A Note On: Broadchurch Series 3

Last night the final series of Broadchurch begun on ITV, and its set to become a staple of UK living rooms for the next seven weeks. After a monumental first series, and a somewhat questionable follow-up, there has been a great deal of debate on whether this final trip to the fictional coastal town will be a success or a failure.

If the opening episode is anything to go by, then the show looks to be going out on a high.

Based around the sexual assault of an older woman, played by former Coronation Street star Julie Hesmondhalgh, this new series sees DS Ellie Miller (Olivia Coleman) and DI Alec Hardy (David Tennant) team up once again to uncover what happened on the night of the attack and put the culprit behind bars. This series still retains some focus around the characters of the original mystery, namely that of the Latimer family whose troubles still persist five years after the death of young Danny. Their problems look set to entwine with that of the overarching storyline given Beth Latimer’s (Jodie Whittaker) involvement with the sexual assault response association.

It is not the show’s connection to its past characters that made the first episode of series three so great, though. Instead, it was the separation from the old storyline and the dedication to the new one that gave Broadchurch it’s shining moments.

The portrayal of rape in television and film is nothing new. It’s use as a plot device in many soaps and dramas has become so common it almost feels overused, and in turn that has dampened the impact it has on an audience. Despite the serious nature of these attacks, the portrayal on screen (and to an extent in the broader media) has made it all seem less serious than it truly is.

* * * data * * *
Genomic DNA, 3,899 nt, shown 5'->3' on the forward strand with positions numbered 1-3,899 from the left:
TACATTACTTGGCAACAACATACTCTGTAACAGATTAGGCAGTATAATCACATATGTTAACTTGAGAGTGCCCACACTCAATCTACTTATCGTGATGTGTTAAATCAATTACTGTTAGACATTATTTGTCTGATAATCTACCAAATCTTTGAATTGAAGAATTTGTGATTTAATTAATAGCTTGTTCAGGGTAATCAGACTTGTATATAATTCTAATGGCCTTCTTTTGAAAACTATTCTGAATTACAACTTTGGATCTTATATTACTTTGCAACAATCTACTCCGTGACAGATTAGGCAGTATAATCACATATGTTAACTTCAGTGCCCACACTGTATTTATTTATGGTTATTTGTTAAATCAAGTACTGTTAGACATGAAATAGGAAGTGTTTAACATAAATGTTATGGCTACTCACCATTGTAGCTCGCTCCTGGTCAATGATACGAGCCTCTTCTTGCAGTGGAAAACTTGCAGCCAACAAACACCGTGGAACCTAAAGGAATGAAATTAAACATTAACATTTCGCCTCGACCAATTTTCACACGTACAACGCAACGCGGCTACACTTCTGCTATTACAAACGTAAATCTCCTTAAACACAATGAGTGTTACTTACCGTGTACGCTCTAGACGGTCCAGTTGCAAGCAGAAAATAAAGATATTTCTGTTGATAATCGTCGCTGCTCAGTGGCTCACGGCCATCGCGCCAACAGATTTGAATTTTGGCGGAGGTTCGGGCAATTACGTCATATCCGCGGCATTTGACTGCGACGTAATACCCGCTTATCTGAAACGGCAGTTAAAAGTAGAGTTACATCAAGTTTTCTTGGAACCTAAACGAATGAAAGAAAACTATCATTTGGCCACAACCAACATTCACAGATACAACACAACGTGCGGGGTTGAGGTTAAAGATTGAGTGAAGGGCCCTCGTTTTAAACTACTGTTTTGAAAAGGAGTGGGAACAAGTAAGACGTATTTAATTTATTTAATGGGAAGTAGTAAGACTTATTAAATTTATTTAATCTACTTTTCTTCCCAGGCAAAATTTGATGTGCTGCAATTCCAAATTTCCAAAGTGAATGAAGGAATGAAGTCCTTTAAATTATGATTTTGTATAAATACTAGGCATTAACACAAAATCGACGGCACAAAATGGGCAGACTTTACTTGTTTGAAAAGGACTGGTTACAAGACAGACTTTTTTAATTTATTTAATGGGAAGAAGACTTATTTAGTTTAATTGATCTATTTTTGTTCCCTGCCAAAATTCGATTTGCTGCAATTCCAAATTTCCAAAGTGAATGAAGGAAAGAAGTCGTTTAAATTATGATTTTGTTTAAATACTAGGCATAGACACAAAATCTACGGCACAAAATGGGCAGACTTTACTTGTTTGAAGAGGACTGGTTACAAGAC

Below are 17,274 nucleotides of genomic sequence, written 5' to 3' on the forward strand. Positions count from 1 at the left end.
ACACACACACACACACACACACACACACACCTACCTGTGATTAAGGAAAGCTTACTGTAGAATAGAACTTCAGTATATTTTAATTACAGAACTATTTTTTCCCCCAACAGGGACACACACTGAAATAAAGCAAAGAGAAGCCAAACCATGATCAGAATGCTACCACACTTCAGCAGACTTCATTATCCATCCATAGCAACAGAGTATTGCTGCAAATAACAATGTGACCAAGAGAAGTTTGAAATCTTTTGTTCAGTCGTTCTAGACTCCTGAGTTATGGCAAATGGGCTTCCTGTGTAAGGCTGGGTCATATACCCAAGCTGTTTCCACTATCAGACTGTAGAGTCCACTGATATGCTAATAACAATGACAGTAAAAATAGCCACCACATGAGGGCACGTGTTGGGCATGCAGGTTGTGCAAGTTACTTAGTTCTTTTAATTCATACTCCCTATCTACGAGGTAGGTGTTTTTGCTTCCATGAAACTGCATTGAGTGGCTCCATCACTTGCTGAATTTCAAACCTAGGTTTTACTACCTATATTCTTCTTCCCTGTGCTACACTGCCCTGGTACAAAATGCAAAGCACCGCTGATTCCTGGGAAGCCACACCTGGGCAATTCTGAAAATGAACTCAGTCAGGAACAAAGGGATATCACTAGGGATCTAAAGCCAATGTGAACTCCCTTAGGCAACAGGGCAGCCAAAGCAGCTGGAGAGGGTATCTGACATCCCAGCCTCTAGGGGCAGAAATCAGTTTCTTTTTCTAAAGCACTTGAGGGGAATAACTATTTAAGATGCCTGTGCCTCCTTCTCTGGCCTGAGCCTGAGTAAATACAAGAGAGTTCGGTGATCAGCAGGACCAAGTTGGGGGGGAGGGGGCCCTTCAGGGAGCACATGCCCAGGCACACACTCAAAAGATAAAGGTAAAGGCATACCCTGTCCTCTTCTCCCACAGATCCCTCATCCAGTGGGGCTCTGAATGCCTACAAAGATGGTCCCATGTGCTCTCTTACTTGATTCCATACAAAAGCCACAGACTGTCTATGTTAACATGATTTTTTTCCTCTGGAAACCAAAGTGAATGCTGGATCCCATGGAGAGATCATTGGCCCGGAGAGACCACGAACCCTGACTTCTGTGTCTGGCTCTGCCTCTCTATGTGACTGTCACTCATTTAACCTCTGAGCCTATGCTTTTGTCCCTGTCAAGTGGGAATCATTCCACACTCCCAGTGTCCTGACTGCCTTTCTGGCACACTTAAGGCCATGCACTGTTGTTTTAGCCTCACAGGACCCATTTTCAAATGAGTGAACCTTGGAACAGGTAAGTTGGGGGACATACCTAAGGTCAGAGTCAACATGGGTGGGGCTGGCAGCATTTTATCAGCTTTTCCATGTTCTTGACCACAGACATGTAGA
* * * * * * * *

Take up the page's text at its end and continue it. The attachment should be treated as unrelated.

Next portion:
That changed last night when scenes were aired that have been praised by many rape counsellors and police officers for raising awareness of the reality of sexual attacks. Although there will always be people who don’t agree with how something like this is dealt with on TV – everyone’s personal experience with the aftermath of rape differs in both good and bad ways – the show provided a very intimate and upsetting view into how these procedures are carried out. The first thirty minutes of last night’s episode was probably some of the greatest in the show’s history, all because the fantasy was taken out of this fictional town.

There was one moment in particular that I found to be extremely poignant, and that was when Julie’s character asked the police if they believed her. It was only four words, but it captured so much of what many sexual assault victims feel when it comes to reporting the crime. The fact that there should even be any doubt that they would believe her says a lot about the society we live in. It’s not pleasant to think about.

Broadchurch really excelled in these moments, though. When DI Hardy starts berating DS Miller for giving Julie her personal phone number, she responds with the justification that this woman was raped. The exclamation led to a moment of silence, and it was the first time in almost half an hour of the show being on air that the r-word was used. Little things like these did a lot more than any big dialogue pieces could ever do.

With another seven episodes to go until Broadchurch bows out for good, there are sure to be plenty of twists and turns to sustain the mystery of the attack alive. Unlike the first series, the desire to uncover the secrets of what happened that night are unlikely to be what keeps the audience gripped. Rather, it will be the exemplary performances of the main cast and reality of their story. I am, however, slightly concerned about how the writers can retain the integrity of the first episode for another 5+ hours without selling out for compelling drama. Only time will tell on that one though.

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